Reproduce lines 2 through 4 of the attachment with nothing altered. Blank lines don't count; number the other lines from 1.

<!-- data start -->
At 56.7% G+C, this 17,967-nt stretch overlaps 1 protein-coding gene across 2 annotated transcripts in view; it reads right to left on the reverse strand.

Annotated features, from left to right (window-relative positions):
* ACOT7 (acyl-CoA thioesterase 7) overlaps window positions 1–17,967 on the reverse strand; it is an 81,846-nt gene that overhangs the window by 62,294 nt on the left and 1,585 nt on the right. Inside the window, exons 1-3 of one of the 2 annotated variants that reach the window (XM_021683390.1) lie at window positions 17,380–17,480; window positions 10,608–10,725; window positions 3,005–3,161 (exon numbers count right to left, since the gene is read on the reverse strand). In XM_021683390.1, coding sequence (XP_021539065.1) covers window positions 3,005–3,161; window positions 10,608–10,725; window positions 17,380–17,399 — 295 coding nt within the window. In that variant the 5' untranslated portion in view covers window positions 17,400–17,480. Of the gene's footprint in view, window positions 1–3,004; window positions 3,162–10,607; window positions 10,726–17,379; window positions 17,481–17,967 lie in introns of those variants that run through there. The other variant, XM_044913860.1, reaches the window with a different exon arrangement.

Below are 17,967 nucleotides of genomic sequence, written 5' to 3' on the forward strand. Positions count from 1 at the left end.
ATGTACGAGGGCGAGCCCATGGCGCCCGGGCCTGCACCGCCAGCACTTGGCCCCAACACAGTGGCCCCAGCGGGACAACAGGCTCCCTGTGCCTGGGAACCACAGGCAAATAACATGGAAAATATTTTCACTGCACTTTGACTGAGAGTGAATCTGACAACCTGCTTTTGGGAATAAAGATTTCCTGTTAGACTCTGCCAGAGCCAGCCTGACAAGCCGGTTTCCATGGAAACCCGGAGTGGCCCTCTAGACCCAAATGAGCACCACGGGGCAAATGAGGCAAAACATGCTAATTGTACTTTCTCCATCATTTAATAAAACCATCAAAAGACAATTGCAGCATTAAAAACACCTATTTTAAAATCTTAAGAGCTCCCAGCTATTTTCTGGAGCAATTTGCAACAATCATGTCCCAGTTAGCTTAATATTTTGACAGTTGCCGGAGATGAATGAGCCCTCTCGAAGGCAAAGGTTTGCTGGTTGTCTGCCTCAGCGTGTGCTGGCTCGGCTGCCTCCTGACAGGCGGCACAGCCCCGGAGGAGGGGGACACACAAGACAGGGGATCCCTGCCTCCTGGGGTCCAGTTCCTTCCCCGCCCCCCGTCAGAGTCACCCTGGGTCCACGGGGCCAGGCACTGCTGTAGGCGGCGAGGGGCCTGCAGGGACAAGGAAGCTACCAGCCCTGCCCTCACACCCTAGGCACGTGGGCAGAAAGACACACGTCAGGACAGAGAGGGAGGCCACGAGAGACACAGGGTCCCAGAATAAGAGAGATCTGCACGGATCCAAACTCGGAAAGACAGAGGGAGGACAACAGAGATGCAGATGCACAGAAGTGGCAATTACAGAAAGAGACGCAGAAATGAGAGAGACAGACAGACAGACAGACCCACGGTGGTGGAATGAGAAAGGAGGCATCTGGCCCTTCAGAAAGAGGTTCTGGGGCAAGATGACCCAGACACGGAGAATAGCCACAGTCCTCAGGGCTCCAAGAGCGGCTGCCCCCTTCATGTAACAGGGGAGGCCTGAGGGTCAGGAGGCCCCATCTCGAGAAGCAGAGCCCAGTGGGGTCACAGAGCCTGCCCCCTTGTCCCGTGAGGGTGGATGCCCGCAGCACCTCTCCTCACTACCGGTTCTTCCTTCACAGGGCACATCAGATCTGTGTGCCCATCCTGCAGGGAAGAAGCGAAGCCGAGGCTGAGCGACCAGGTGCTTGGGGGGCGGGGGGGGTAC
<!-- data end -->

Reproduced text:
Annotated features, from left to right (window-relative positions):
* ACOT7 (acyl-CoA thioesterase 7) overlaps window positions 1–17,967 on the reverse strand; it is an 81,846-nt gene that overhangs the window by 62,294 nt on the left and 1,585 nt on the right. Inside the window, exons 1-3 of one of the 2 annotated variants that reach the window (XM_021683390.1) lie at window positions 17,380–17,480; window positions 10,608–10,725; window positions 3,005–3,161 (exon numbers count right to left, since the gene is read on the reverse strand). In XM_021683390.1, coding sequence (XP_021539065.1) covers window positions 3,005–3,161; window positions 10,608–10,725; window positions 17,380–17,399 — 295 coding nt within the window. In that variant the 5' untranslated portion in view covers window positions 17,400–17,480. Of the gene's footprint in view, window positions 1–3,004; window positions 3,162–10,607; window positions 10,726–17,379; window positions 17,481–17,967 lie in introns of those variants that run through there. The other variant, XM_044913860.1, reaches the window with a different exon arrangement.

Below are 17,967 nucleotides of genomic sequence, written 5' to 3' on the forward strand. Positions count from 1 at the left end.